“After a year-long crisis in Iraq triggered by contested elections, Iraq finally has a government headed by Prime Minister Mohammed Shia’ al-Sudani. While this ends the political impasse, it’s unclear whether his new cabinet will bring about change or usher in more of the same.
“Al-Sudani is backed by the Coordination Framework, an alliance of powerful pro-Iran Shi’a factions that holds 138 out of 329 seats in parliament. The Shi’a cleric Muqtada al-Sadr’s Sadrist movement that won a plurality of parliamentary seats in the October 2021 elections played no part in picking either the prime minister or the new president — a first since Iraq’s democratic transition, which does not bode well for a government that now effectively lacks legitimacy.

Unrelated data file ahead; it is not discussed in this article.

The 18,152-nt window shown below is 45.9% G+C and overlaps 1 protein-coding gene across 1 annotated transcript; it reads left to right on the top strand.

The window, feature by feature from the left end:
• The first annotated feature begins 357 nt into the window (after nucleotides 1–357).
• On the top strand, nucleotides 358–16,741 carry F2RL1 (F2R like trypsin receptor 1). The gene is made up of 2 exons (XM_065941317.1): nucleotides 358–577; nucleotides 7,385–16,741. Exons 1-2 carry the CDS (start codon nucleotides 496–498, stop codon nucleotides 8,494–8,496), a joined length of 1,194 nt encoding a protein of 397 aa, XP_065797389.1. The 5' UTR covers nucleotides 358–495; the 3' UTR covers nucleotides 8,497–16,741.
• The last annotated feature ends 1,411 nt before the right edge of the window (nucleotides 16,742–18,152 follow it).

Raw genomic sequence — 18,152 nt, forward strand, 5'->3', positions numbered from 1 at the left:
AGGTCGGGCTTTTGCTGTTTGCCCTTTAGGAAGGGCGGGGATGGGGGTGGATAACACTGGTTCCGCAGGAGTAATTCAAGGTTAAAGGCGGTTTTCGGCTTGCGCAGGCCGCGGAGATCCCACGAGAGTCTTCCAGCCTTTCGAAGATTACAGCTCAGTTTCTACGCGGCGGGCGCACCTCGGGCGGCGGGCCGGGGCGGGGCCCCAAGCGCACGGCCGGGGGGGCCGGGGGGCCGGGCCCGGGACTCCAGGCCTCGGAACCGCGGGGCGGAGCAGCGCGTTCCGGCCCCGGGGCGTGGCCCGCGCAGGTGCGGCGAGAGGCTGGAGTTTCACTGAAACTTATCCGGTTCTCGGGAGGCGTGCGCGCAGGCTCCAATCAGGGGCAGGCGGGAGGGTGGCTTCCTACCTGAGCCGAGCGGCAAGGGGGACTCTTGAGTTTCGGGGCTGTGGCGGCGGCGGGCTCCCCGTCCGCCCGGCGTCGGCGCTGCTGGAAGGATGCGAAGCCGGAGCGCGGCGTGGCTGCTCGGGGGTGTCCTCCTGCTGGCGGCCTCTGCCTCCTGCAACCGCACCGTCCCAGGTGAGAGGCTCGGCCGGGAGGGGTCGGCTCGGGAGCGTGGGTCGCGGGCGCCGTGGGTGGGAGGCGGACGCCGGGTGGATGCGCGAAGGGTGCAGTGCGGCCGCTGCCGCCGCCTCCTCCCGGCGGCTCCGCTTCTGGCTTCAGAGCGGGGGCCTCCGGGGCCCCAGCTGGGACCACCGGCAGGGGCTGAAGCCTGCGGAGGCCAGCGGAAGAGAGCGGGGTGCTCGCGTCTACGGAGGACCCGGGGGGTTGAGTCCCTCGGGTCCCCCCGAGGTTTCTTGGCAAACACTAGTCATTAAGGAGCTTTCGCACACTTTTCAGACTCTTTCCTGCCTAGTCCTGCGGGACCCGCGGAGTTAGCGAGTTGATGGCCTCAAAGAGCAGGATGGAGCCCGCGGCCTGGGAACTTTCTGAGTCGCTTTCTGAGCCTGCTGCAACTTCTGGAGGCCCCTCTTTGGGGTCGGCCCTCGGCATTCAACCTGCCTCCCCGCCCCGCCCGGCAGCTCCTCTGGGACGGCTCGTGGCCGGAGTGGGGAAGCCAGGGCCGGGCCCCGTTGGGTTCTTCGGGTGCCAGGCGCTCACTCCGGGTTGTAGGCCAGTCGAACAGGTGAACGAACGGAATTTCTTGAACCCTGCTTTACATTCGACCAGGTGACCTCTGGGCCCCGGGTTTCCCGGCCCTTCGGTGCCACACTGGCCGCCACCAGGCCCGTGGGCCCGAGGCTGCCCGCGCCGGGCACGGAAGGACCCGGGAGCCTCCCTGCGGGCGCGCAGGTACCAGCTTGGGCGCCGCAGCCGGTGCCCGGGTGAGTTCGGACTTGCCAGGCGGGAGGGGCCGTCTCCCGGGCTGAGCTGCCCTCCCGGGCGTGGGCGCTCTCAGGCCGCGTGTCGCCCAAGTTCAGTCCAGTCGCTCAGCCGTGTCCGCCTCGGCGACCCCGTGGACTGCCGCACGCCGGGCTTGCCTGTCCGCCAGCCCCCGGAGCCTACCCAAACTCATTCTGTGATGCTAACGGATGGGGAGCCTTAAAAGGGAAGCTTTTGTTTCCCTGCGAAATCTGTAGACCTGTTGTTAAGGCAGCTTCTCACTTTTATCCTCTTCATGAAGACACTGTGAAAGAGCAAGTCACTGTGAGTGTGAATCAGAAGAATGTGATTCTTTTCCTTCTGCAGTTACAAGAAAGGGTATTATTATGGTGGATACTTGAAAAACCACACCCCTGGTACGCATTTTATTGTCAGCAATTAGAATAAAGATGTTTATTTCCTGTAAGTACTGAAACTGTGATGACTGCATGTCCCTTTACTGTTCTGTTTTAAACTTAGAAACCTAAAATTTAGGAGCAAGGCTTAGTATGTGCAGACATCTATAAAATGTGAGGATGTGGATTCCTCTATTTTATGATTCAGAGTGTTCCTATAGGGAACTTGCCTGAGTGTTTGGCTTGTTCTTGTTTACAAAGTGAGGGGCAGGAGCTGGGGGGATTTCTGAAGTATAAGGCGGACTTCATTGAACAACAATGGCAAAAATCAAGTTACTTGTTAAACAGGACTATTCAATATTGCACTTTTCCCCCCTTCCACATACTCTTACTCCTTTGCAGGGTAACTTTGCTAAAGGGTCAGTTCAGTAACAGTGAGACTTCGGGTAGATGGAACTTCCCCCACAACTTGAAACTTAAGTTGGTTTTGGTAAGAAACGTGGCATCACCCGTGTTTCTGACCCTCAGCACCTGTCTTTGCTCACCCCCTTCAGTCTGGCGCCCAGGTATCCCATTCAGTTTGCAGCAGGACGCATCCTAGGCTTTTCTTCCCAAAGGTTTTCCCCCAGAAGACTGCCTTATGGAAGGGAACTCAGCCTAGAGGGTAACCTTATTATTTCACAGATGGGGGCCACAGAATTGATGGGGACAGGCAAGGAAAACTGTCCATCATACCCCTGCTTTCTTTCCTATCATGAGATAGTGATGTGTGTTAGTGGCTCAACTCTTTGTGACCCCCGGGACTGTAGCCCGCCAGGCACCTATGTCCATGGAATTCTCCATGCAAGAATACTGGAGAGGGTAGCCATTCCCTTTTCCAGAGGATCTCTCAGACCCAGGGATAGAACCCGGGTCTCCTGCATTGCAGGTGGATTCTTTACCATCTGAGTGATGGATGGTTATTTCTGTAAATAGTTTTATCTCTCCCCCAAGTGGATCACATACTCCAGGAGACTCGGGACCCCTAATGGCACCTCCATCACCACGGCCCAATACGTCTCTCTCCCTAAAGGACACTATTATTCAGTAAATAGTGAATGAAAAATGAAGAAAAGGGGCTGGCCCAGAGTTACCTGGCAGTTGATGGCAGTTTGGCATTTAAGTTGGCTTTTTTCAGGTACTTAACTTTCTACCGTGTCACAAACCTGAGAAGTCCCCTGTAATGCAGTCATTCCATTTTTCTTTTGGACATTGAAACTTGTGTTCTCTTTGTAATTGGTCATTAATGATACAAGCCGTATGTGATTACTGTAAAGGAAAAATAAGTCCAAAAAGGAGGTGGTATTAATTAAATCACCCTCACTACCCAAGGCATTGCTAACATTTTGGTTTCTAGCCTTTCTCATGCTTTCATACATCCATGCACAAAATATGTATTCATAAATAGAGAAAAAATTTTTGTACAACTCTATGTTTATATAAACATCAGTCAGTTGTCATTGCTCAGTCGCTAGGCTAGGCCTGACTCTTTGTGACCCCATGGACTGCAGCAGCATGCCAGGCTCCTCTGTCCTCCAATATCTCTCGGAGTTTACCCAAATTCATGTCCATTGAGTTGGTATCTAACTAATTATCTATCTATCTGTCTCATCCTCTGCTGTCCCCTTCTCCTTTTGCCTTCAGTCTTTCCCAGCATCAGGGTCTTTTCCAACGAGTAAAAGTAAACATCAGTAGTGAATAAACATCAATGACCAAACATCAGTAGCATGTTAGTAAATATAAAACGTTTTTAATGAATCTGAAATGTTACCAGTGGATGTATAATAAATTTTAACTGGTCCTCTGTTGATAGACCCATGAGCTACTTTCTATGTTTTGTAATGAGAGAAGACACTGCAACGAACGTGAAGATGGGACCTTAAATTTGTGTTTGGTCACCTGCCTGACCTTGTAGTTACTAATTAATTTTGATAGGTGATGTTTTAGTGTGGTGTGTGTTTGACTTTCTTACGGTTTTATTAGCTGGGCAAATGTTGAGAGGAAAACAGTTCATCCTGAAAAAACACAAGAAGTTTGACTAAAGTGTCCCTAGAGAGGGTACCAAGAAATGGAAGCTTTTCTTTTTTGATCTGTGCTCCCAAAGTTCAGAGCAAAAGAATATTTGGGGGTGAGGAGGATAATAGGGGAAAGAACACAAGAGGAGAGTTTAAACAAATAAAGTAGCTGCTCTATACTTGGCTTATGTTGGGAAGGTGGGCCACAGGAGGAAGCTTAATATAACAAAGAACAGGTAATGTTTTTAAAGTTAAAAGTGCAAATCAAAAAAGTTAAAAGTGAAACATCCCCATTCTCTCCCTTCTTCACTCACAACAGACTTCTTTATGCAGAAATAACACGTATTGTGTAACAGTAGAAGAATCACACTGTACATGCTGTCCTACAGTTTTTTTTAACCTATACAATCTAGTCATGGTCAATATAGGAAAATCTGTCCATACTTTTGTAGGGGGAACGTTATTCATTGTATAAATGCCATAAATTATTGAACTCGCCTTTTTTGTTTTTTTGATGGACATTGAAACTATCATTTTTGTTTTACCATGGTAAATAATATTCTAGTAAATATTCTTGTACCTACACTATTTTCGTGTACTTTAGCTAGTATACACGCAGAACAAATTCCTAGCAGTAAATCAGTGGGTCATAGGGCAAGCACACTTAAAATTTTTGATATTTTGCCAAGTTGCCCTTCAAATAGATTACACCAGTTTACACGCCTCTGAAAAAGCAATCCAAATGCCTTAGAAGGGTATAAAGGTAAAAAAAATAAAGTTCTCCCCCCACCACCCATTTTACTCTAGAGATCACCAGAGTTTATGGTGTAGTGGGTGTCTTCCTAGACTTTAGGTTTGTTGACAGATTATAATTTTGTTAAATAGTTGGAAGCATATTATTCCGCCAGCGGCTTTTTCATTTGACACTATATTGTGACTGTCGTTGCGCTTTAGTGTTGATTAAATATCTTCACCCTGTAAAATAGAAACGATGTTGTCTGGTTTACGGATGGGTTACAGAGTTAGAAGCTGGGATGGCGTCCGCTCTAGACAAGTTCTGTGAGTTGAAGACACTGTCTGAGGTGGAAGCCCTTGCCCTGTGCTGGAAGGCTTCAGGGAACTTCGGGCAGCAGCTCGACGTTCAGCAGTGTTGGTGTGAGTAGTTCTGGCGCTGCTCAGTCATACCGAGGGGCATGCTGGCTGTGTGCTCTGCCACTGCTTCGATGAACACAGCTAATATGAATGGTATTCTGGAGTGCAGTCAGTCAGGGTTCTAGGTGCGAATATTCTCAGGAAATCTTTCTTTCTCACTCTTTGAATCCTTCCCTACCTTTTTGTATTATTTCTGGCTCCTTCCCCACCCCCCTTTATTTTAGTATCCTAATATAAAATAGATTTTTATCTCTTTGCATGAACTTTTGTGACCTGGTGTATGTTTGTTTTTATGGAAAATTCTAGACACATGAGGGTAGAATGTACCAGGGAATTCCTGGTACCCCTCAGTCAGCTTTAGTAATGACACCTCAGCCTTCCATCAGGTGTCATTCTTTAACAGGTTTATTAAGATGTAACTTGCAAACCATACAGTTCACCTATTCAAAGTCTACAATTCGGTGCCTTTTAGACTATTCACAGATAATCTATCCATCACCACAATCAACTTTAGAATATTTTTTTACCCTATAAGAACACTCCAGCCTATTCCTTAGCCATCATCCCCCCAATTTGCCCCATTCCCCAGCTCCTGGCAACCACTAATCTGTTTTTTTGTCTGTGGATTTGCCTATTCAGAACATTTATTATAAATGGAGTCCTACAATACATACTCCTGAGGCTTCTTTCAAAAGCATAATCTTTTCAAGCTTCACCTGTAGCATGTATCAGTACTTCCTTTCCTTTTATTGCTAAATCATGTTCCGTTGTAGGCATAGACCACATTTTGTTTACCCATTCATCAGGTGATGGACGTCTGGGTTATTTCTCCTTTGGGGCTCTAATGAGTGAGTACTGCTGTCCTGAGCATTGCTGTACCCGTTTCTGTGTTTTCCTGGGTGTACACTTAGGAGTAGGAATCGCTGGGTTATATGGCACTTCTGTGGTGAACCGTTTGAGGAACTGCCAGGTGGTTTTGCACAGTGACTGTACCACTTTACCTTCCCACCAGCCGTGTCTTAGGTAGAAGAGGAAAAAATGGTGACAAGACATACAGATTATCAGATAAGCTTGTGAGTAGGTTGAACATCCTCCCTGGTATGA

“Given the longtime political wrangling and endemic political instability that has plagued their country, the Iraqi people are justifiably skeptical about this government’s ability to tackle the many problems facing Iraq. Many are also suspicious of al-Sudani’s close affiliation with former prime minister Nouri-Al Maliki, given the latter’s deeply sectarian and pro-Iran stance.
“Sadrists view al-Sudani as Maliki’s man and expect a vengeful premiership that will target their interests within the state. The new government will need to distance itself from al-Maliki and convince the public that it is above the fray. As a first gesture of goodwill, he has required that top tiers within ministries be selected from career professionals, as opposed to party loyalists. Whether or not this heralds a broader turn away from factionalism remains to be seen. …”Top